There is something so fascinating about caves! Even man-made caves have a mysterious quality. Here is a collection of cave hikes, both large and small in Utah! Under each link is the name, the distance, the difficulty and the location (county). For some of these you’ll want to bring a flashlight to help you explore.
Of course Timpanogos Cave needs to be first on the list!
It is actually a series of caves filled with stalactites, stalagmites, and other amazing natural underground features.
Remember to reserve a time for your tour and be prepared for the steep hike there. All the details can be found here:
Neff’s Cave is actually one of the deepest caves in the entire United States!
Neff’s Cave was naturally developed along a fissure in the earth and is 1,700 feet deep! It has rarely been entered and requires professional rope descents. Therefore more of it is closed off to the public for safety. Now you can only go in about 30 feet.
It’s still fun to walk in when you pass on this short trail Neff’s Canyon Loop.
The Lave Tubes are caves were created long ago in Snow Canyon State Park. Bring a flashlight and a friend if you plan to go inside these caves.
Kanab Sand Caves
This next one is man-made, but lots of fun with good photo opportunities. The Kanab Sand Caves, also called Moqui Caverns, were created for sand mining to create glass.
These require only a short hike, but one part is a bit slippery.
Ledgemere Cave is actually a man-made cave you can explore at the Ledgemere Picnic Area in Big Cottonwood.
This is a fun one for little kids to explore with help and can be combined with a picnic.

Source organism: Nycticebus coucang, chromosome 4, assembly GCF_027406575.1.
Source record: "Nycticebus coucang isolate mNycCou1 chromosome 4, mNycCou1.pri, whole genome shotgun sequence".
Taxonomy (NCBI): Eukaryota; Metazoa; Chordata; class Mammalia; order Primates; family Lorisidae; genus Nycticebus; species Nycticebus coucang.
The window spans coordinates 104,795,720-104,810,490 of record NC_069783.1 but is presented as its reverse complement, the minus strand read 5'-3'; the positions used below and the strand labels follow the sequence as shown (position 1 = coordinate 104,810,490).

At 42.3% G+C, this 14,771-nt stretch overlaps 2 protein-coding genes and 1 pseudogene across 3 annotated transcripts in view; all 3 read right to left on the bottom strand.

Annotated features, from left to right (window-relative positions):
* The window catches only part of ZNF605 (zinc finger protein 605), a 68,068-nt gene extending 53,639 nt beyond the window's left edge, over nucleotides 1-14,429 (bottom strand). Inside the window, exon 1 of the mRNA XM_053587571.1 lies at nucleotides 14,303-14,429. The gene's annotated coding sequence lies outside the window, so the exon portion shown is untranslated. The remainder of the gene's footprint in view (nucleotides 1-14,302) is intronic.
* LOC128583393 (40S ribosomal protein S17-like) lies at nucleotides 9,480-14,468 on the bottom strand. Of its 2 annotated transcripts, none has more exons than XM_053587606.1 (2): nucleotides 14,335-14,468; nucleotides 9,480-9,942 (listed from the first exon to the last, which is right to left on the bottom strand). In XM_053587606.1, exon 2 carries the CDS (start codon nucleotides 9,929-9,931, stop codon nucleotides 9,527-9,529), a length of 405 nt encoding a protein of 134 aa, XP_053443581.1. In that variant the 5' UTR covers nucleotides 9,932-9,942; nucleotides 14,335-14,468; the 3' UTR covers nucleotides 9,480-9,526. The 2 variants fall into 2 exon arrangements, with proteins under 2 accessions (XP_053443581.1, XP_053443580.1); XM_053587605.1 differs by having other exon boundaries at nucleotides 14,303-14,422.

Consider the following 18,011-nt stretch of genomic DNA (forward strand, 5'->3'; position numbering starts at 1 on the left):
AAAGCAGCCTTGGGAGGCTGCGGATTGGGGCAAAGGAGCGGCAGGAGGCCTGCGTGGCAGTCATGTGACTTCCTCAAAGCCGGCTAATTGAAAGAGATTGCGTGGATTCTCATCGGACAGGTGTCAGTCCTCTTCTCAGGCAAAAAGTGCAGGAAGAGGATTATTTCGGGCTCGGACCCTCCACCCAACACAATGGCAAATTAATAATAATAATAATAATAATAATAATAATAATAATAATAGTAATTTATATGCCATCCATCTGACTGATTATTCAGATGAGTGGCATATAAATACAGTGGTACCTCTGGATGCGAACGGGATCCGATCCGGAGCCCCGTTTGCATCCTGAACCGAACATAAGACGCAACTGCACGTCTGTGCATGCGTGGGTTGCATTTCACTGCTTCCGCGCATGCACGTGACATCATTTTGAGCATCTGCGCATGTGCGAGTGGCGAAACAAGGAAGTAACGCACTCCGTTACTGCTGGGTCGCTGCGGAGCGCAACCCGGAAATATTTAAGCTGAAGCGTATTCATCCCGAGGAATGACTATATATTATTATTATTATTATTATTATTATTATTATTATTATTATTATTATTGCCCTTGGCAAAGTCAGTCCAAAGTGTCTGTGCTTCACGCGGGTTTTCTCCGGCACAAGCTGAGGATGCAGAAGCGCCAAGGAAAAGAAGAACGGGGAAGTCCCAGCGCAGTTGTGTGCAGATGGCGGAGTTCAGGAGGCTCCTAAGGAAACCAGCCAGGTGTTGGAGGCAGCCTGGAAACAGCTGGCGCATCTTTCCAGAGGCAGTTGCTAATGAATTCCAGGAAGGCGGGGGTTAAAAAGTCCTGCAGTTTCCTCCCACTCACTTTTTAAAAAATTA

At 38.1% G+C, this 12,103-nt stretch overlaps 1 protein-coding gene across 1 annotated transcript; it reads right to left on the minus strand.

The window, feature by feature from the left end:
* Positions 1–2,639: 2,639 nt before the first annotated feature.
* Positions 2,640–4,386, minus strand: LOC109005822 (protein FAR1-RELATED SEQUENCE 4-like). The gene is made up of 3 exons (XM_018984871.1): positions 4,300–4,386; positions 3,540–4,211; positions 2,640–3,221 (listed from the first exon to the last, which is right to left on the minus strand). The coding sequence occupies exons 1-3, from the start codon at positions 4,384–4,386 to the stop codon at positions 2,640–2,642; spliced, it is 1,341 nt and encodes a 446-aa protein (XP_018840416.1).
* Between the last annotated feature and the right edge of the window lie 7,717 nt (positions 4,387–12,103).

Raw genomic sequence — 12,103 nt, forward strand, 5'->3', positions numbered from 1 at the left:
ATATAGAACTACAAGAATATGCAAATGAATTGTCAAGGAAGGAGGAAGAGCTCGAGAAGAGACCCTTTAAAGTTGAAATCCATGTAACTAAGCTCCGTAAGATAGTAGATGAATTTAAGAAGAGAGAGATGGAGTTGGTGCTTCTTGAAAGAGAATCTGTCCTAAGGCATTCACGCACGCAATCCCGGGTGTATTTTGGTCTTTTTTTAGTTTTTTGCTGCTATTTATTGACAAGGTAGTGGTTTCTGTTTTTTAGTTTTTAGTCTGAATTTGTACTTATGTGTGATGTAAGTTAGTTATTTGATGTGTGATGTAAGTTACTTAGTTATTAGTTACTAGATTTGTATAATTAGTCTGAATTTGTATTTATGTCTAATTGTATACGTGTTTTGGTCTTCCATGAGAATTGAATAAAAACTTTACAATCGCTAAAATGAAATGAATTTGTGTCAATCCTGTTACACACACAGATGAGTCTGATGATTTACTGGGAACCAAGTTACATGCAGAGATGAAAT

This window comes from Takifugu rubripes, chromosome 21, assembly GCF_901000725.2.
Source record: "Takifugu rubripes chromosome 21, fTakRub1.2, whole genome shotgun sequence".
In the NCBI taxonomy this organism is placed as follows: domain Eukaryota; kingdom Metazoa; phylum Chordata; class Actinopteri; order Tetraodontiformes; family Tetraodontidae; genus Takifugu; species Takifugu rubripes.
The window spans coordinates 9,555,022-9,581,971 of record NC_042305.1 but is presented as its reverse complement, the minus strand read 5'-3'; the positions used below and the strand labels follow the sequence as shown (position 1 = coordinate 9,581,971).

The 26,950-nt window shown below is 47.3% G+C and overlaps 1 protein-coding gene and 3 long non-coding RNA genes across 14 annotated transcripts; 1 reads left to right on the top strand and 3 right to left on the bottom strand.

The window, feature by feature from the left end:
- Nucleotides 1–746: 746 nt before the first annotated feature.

Rock Canyon Cave
Rock Canyon Cave is similar to Ledgemere Cave, except this one requires a moderate hike.
The Hobbit Caves are tiny kid-size caves an easy stop in Logan Canyon.
There is a waterfall next to the Hobbit Caves and this “hike” is only a couple minutes, so it’s great for all ages.
Belly of the Dragon
The Belly of the Dragon is actually a man-made culvert under the road, but it feels like a cave (even though if you look closely you can already see the light coming in from the other end.
Kids love walking through this tunnel and the name adds greatly to the adventure!
Babylon Arch Caverns
The Babylon Arch trail is just north of St. George. The hike is named after the small arch along the trail, but the path also goes along the Virgin River, where there are some small caverns.
The Wind Cave in Logan Canyon is a series of very cool formations high on the canyon wall!
Contrary to what the name suggests, this formation was created by water erosion, not the wind. This trail is steep and mostly exposed, but the views and cave are beautiful!
This is not really a cave, but a big overhang grotto that has water dripping inside. In the summer it fills with moss and in the winter with icicles.
There is also a waterfall along this family-friendly, easy trail just outside Bryce Canyon National Park.
The waterfall part of Donut Falls cascades into a cavern.
The scramble to climb up in the cavern is more challenging, but the rest of the hike is easy.
Dripping Rock Falls
Dripping Rock Falls isn’t really a cave either, but you can climb under the overhang and it feels a bit like a cave.
Cathedral Gorge is actually over the border in Nevada, but it isn’t too far from Cedar City and cool enough to include.
Cathedral Gorge is a very cool state park filled with unique rock formations, that make slots and caves. This is a really fun place to play and explore!
Along some trails there are tiny “caves” or little spots for kids to play they are in a cave. Here is a list of trails that have them: